The animal study – published in the Journal of Food Science – reports that daily supplementation with astaxanthin significantly reduced inflammatory and oxidative stress markers in diabetic rats.
The researchers, led by Mei-chin Yin of China Medical University, Taiwan, found that astaxanthin intake significantly increased its levels in blood plasma, and reduced biomarkers of oxidative stress and inflammation – including lowering production of reactive oxygen species, decreasing plasma levels of C-reactive protein, and reducing anti-inflammatory molecules such as interleukin-6 (IL6) and tumour necrosis factor-alpha (TNF-a).
“Astaxanthin at 0.05% markedly retained GSH, and reduced the formation of inflammatory cytokines, MDA, and reactive oxygen species in circulation and [the] kidney,” said Yin and his colleagues.
“These findings support that the supplement of this agent or foods rich in this compound might be helpful for the prevention or alleviation of diabetic complications,” they confirmed, adding that the results will enhance understanding of “the possible application of this compound against diabetic progression.”
A rosy future?
Astaxanthin is a non-provitamin A carotenoid. The compound has a pink pigment and is naturally found in many marine organisms – including algae, crustaceans, and fish.
The global astaxanthin market is estimated to be worth about $200 million US dollars by 2015, most of which is used as a pigment to enhance the pink coloration of fish like salmon. However, the human use market is growing was estimated to be worth around $35-60 million USD in 2008, according to data from Frost & Sullivan.
The main health benefits of the compound are suggested to be in eye and skin health, though it has also been linked to joint health and central nervous system health and is said to have an antioxidant payload 500 times that of vitamin E.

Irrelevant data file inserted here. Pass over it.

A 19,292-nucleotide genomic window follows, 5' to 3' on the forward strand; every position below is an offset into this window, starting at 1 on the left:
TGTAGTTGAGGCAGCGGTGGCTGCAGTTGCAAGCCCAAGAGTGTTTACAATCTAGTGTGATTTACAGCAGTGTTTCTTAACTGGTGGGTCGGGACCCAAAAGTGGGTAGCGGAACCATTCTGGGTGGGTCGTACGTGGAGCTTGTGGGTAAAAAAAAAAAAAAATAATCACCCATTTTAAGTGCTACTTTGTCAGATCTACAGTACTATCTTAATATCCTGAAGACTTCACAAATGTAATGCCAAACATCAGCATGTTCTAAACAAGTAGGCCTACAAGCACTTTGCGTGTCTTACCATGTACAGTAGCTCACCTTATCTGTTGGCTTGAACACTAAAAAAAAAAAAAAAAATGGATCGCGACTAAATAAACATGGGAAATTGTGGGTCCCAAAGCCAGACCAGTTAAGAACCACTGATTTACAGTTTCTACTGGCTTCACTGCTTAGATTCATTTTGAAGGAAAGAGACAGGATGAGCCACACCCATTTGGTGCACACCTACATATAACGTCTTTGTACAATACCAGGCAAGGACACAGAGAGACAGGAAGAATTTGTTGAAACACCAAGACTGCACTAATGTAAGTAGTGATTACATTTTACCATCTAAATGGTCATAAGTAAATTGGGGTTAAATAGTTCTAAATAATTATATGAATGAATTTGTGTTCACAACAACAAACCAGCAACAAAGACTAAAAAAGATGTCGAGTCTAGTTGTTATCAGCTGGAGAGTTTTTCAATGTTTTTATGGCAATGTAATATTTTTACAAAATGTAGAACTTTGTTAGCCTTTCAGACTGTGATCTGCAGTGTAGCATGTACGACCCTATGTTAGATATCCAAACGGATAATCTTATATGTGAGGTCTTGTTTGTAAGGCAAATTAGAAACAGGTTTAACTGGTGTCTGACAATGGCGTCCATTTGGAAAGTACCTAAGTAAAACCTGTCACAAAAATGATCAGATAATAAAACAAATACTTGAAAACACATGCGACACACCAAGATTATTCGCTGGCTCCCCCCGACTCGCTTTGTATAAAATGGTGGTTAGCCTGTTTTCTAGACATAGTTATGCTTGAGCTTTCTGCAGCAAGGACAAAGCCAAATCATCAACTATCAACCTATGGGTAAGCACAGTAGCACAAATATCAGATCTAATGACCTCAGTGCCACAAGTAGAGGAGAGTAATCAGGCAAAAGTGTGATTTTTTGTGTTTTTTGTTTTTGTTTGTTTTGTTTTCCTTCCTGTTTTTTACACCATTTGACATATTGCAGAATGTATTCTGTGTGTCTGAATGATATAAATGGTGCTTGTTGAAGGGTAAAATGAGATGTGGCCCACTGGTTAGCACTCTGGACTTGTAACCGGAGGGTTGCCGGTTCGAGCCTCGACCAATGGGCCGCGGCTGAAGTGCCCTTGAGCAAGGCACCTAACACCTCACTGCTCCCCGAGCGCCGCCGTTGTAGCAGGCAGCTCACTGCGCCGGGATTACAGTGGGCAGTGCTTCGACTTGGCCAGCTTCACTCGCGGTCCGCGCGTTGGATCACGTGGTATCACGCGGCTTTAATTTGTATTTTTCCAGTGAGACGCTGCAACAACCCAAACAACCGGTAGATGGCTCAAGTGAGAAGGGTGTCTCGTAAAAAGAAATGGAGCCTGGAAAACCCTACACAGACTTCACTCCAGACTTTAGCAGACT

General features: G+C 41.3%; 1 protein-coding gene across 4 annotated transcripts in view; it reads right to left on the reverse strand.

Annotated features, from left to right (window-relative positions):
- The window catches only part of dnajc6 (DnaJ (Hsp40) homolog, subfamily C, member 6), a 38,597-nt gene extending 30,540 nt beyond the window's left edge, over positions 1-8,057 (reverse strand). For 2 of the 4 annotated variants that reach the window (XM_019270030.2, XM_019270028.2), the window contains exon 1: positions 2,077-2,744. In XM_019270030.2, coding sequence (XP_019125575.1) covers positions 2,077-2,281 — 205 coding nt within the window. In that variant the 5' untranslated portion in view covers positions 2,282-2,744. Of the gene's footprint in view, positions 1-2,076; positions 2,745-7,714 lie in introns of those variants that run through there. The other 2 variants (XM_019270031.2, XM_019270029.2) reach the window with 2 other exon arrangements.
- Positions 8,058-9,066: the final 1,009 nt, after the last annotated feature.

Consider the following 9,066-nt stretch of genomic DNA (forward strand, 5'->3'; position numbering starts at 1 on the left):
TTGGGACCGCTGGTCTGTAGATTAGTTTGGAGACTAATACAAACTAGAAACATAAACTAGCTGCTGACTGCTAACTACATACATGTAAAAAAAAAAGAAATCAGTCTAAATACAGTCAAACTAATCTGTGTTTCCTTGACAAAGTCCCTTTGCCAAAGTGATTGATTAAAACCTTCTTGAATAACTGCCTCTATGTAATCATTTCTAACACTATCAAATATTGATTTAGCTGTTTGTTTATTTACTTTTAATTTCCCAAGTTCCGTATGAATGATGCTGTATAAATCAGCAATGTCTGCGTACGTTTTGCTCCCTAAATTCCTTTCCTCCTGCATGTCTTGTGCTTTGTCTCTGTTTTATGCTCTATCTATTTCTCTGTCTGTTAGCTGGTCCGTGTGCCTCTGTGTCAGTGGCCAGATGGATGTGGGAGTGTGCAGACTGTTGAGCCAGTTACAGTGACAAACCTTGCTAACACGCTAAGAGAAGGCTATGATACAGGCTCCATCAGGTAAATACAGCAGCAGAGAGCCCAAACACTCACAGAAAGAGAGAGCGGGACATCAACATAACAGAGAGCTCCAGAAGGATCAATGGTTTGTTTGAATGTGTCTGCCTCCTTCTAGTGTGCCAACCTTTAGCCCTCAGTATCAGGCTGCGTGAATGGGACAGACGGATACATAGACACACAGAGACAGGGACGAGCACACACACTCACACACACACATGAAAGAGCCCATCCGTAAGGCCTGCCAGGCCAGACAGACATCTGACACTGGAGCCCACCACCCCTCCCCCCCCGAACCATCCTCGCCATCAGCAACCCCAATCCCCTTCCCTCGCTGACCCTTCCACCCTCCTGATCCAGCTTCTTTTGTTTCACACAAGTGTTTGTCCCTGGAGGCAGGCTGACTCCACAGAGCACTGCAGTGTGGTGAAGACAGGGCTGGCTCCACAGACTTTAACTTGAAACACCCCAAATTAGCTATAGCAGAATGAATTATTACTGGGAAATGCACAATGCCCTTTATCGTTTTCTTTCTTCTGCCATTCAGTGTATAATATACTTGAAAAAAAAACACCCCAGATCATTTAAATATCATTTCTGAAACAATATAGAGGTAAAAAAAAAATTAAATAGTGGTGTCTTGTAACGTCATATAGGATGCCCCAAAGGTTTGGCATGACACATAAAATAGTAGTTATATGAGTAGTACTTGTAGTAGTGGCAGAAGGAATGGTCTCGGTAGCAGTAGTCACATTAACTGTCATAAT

Most astaxanthin is derived from the algae, Haematococcus pluvialis, which is commonly consumed by fish and crustaceans and is responsible for their pink coloration.
Previous research has suggested that dietary intake of astaxanthin at 0.02% of diet can improve glycemic control in mice, whilst other studies have suggested the compound may help to mop up potentially damaging reactive oxygen species and could provide anti-oxidative protection for diabetic animals.
“Although these previous studies suggest that astaxanthin possesses anti-oxidative and anti-inflammatory activities, it remains unknown whether this compound is able to affect coagulation associated factors,” said the researchers.
“The major purpose of our present study was to examine the anti-coagulatory effects of astaxanthin at two doses in diabetic rats,” they added.
Yin and his team investigated the influence of daily consumption of astaxanthin (at 0.05% of daily diet) on oxidative, coagulatory, and inflammatory factors in diabetic rats.
Compared with a diabetic control group, the researchers revealed that astaxanthin supplementation significantly lowered liver and kidney weights in diabetic rats.
Astaxanthin was also found to significantly increase plasma levels of the compound; but failed to affect glucose, insulin levels, said Yin and his team.
“We found astaxanthin supplement increased its deposit in plasma, lowered lipid accumulation in circulation, improved hepatic and renal functions, attenuated renal oxidative and inflammatory stress, as well as exhibited substantially anticoagulatory effects in diabetic rats,” reported the research team.
Supplementation was also found to significantly decrease plasma levels of C-reactive protein and von Willebrand factor.
“These results support that astaxanthin could attenuate diabetes associated coagulatory, oxidative, and inflammatory stress,” said Yin and his co-workers, noting that as a result the compound may provide “multiple protective actions against diabetic deterioration.”
Source: Journal of Food Science
Published online ahead of print, doi: 10.1111/j.1750-3841.2011.02558.x
“Anticoagulatory and Antiinflammatory Effects of Astaxanthin in Diabetic Rats”
Authors: K.c. Chan, P.J. Pen, M.c. Yin